23 August 2013 09:41 [Source: ICB]
US manufacturers, chemical producers among them, know that North America needs to muster all its infrastructure resources to take full advantage of the shale oil and gas boom.
That is why they have become so frustrated with the approval process for the controversial Keystone XL pipeline, which would move crude from the oil sands in Alberta in Canada to consumers in the US Midwest and the Gulf Coast.
There is frustration in North America over the lack of progress on pipelines
The pipeline would be a vital link helping to maintain the momentum of a re-energised US manufacturing economy, protagonists suggest. In Canada, the link is seen as vitally important to the future of its oil industry.
Adding infrastructure, including rail lines where oil pipelines are not available, will keep crude flowing and help Canada build on its position as the major non-OPEC exporter of crude to the US.
The shale oil and gas boom may have boosted the nation's energy security but not the need for imports.
"Oil independence from foreign imports is not achievable either in the continental United States context or the North American context," a report from the Canadian Energy Research Institute (CERI) claimed in August. "In the North American context, after accounting for Mexican and Canadian import volumes, the US still requires 2m bbls per day of crude imports to meet demand which would be sourced from OPEC and non-OPEC sources," the study, which looks out to 2022, suggested.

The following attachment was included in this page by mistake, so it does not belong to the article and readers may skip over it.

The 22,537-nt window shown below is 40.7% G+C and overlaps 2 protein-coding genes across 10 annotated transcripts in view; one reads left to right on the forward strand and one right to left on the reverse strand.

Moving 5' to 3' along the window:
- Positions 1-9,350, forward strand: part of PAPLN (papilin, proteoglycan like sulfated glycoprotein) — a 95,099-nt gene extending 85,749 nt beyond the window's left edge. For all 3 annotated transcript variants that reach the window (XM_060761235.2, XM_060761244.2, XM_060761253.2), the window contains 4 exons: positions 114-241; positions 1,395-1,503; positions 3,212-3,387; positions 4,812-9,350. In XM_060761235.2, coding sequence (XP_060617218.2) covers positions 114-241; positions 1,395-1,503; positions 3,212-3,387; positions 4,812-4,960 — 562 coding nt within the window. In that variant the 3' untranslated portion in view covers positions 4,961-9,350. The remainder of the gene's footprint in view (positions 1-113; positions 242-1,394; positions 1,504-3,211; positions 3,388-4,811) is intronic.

The next five years will be critical for Canada as the influence of the exploitation of tight oil and of shale gas on the transportation sector in the US becomes better established.
But a lessened dependence in the US on OPEC crude imports potentially opens a window of opportunity for more Canadian oil to flow south. Energy conservation and the conversion of more vehicles to run on natural gas could offer savings of 1-2m bbls/day CERI says.
"However, the rate of adoption within the transportation sector is slow and in all likelihood will not be achievable until well into the next decade."
Shale deposits in North Dakota, Texas, Colorado and Ohio have the potential to add 2.4m bbls/day of new crude production by the end of this decade. But, CERI notes, conventional oil production onshore in the US and in the Gulf of Mexico are declining "resulting in a potential loss of 1.5 million barrels per day, also by the end of the decade".
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